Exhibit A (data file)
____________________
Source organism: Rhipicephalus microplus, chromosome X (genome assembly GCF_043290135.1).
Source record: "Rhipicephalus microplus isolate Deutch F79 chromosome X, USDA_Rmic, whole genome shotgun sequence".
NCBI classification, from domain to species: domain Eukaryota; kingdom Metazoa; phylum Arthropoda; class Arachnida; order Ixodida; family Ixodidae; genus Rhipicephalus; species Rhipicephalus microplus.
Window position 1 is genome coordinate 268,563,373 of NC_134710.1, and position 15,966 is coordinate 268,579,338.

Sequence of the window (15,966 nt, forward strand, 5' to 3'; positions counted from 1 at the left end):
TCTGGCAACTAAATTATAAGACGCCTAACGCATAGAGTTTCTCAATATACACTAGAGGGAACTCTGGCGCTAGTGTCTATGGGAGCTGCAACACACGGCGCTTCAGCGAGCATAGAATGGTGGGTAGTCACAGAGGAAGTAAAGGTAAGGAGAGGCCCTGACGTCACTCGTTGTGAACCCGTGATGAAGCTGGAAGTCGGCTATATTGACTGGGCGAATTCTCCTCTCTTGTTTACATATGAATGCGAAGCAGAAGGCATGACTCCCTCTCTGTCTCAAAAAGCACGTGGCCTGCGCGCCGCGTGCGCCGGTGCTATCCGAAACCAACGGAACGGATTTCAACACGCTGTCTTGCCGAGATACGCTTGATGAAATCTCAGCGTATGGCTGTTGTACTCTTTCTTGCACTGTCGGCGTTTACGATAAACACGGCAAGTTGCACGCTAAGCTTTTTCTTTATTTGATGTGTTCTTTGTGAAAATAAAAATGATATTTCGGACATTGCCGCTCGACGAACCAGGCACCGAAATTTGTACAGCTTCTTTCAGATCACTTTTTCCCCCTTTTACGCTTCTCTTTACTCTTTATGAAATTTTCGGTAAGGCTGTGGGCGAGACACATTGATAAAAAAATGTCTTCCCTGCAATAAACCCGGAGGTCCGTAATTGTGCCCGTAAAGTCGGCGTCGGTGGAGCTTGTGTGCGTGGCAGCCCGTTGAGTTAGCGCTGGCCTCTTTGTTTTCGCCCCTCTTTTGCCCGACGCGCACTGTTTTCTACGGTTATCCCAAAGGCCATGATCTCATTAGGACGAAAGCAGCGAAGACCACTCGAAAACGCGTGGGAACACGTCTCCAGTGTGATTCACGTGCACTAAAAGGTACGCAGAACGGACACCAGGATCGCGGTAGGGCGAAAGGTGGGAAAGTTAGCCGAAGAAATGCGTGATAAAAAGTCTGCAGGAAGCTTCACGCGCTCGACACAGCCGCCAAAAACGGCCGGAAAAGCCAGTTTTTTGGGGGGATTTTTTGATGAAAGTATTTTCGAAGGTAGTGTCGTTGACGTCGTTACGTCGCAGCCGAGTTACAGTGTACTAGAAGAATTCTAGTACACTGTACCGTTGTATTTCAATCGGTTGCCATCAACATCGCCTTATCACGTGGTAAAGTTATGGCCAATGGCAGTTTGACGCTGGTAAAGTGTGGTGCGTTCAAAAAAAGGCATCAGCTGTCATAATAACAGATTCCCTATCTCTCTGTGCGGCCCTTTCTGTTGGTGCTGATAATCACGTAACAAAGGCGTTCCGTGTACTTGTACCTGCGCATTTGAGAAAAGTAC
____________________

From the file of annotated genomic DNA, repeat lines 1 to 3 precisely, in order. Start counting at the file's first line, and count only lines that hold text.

Source organism: Rhipicephalus microplus, chromosome X (genome assembly GCF_043290135.1).
Source record: "Rhipicephalus microplus isolate Deutch F79 chromosome X, USDA_Rmic, whole genome shotgun sequence".
NCBI classification, from domain to species: domain Eukaryota; kingdom Metazoa; phylum Arthropoda; class Arachnida; order Ixodida; family Ixodidae; genus Rhipicephalus; species Rhipicephalus microplus.